Work was performed using VISION, SNS BL-16B



Fermion.pngHarnessing Heavy Fermion Behavior in Frustrated Magnetic Materials

Physical Review Letters — An antiferromagnetic manganese-phosphorus material (Mn3P) with a complex helimagnetic structure was shown to exhibit heavy-fermion behavior near a pressure-induced quantum critical point. Heavy fermion materials have highly correlated electrons and are of great interest because of their potential insulating and superconducting properties. The Mn3P compound may prove to be a model material to better understand how to harness heavy-fermion behavior in novel frustrated quantum materials with d-electron spins.

Work was performed using CORELLI, SNS BL-9; and PTAX, HFIR HB-1

LithiumAnode.pngThe Structure of a Fast-Charging Lithium Anode

Nature — A newly discovered anode material, lithium vanadium oxide (Li3V2O5), a disordered rock salt, enables lithium-ion batteries to be safely recharged and discharged in just minutes. It could significantly reduce charging times for batteries, such as those in electric vehicles. The material reduces the likelihood of an internal short-circuit, a big concern in fast-charging conventional lithium batteries. The rock salt also yields higher cell voltages, can deliver over 40% of its capacity in just 20 seconds, and performs more than 1,000 charge/discharge cycles with negligible capacity decay.

Work was performed using VULCAN, SNS BL-7

PhononSnS.pngMapping Energy Dispersions and Phase Transitions in Topical Photovoltaic Materials

Nature Communications — Neutron scattering investigations into the energy conversion and thermal behavior in tin-sulfide (SnS) and tin-selenide (SnSe)—materials of great interest in solar cell and thermoelectric technologies—revealed drastic changes of the atomic vibrations in the materials, or phonon dispersions, as the materials’ structure expanded and contracted under varying degrees of temperature. A better understanding of how to control the underlying atomistic processes is key to improving many photovoltaic and thermoelectric renewable energy technologies.

Work was performed using TAX, HFIR HB-3; CTAX, HFIR CG-4C; and CNCS, SNS BL-5

SurfaceHydrogen.pngNovel Catalyst’s Surface Hydrogen Dominates Ammonia Synthesis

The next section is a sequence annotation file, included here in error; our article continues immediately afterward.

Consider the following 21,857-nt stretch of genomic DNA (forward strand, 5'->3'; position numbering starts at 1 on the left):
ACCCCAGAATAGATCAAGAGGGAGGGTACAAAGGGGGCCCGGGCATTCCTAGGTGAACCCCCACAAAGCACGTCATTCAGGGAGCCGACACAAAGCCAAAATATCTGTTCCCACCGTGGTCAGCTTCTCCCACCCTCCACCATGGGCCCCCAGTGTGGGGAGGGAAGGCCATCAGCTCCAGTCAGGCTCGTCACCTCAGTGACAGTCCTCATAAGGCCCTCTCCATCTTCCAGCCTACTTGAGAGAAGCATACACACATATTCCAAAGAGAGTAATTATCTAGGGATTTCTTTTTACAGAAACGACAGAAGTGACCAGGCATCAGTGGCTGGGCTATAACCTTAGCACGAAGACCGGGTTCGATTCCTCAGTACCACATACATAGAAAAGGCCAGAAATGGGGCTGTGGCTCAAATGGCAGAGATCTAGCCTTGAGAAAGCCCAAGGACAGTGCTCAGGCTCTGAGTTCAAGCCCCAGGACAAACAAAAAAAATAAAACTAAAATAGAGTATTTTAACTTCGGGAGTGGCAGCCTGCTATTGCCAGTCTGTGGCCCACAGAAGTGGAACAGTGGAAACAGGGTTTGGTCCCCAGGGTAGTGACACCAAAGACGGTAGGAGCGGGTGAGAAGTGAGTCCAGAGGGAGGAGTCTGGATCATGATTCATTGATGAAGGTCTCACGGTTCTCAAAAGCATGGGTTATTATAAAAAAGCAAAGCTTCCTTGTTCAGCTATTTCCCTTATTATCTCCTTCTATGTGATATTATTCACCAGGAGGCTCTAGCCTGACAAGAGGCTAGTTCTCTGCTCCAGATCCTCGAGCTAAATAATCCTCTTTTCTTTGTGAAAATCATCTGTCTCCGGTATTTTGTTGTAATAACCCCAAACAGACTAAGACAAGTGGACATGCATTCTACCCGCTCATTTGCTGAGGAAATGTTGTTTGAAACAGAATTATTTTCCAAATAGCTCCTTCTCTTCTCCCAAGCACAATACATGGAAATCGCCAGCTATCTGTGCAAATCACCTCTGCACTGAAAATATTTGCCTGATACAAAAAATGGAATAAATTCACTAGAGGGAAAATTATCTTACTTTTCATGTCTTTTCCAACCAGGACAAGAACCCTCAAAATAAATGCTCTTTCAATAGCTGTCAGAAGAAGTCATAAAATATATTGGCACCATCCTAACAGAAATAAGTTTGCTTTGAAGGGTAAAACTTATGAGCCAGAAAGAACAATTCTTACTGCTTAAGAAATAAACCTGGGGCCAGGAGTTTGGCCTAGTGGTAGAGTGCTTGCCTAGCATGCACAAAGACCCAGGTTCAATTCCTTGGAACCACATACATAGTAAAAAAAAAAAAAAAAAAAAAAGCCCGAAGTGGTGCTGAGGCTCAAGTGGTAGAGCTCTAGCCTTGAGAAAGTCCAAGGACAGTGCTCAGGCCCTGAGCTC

Journal of the American Chemical Society — Neutron scattering unveiled new insights into the performance of a novel metal catalyst used to convert nitrogen into ammonia. It was discovered that the hydrogen atoms on the material’s surface play the most significant role in synthesizing ammonia, instead of the atoms caged inside the catalyst. The novel catalyst—made of ruthenium, calcium, and aluminum—uses significantly less energy than more traditional iron-based catalysts that require high degrees of heat and pressure, and the material could lead to advances in more efficient production methods with increased quality goods at lower costs.

Work was performed using VISION, SNS BL-16B; and NOMAD, SNS BL-1B

Cyclohexene.pngNew Methodology for Benzene-Cyclohexene Hydrocarbon Conversion

Nature — Neutrons helped determine that partially deuterated benzene can be converted to hydrocarbon cyclohexene via tungsten binding, enabling precise control over the positions of the deuterium atoms on the cyclohexene ring. The method opens new pathways for the preparation of new pharmacologically active compounds in which the strategic replacement of hydrogen with deuterium can improve the efficacy and safety of a drug.

Work was performed using TOPAZ, SNS BL-12

SNS and HFIR are DOE Office of Science User Facilities. UT-Battelle LLC manages ORNL for the DOE Office of Science. The Office of Science is the single largest supporter of basic research in the physical sciences and is working to address some of the most pressing challenges of our time. For more information, please visit—by Jeremy Rumsey